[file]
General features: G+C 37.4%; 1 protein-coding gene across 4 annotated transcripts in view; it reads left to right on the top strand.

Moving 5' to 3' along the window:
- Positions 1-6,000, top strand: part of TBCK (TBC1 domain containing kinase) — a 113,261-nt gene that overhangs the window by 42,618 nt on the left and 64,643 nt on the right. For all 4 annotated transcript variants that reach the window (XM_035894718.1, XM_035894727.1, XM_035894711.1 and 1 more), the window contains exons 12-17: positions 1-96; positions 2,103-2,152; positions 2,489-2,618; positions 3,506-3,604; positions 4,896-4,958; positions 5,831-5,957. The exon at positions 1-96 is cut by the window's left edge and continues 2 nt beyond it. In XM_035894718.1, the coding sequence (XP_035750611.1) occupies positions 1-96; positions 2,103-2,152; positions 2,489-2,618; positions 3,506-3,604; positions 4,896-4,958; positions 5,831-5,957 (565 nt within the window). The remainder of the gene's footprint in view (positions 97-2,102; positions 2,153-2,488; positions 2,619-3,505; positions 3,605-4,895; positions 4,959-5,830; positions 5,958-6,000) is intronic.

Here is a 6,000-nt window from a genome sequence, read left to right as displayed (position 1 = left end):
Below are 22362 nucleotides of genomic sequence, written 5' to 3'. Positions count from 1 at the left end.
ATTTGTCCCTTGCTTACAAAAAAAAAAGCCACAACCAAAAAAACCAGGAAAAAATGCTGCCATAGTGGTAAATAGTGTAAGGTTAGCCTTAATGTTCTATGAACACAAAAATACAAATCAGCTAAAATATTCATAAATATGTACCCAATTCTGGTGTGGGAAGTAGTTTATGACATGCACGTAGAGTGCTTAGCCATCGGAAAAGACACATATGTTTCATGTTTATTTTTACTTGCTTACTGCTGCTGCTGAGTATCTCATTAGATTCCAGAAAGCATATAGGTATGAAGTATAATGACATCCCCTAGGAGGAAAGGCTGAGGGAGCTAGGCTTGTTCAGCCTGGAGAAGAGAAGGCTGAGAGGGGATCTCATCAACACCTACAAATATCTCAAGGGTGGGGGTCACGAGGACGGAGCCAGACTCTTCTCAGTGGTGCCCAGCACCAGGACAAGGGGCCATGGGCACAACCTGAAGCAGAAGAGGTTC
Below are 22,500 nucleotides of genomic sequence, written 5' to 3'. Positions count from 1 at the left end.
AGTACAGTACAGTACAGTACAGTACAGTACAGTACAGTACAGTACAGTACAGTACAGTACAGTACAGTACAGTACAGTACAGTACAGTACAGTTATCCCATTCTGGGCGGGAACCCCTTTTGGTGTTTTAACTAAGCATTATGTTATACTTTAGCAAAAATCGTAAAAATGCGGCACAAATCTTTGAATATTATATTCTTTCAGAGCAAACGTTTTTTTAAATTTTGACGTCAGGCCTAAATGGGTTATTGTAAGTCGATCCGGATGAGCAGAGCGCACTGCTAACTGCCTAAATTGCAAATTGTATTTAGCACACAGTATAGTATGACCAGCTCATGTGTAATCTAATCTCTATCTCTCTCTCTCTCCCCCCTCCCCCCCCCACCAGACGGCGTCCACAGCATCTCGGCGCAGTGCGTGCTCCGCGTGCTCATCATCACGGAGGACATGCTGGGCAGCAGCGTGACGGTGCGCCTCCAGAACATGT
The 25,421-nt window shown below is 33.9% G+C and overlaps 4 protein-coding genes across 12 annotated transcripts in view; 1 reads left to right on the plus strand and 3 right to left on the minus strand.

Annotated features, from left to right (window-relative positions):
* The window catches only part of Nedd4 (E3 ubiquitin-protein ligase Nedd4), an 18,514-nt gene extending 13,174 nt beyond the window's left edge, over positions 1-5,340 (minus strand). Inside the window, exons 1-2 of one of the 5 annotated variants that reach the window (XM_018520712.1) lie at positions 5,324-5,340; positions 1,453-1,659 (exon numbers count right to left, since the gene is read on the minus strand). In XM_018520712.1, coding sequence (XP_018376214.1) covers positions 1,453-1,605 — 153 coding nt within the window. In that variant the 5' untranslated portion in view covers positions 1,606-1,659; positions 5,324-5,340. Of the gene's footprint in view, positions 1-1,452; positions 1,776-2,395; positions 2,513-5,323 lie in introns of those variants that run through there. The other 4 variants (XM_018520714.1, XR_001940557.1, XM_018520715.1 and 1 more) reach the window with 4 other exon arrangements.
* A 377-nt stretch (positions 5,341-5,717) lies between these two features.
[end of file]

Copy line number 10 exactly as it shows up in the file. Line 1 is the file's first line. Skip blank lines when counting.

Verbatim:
Annotated features, from left to right (window-relative positions):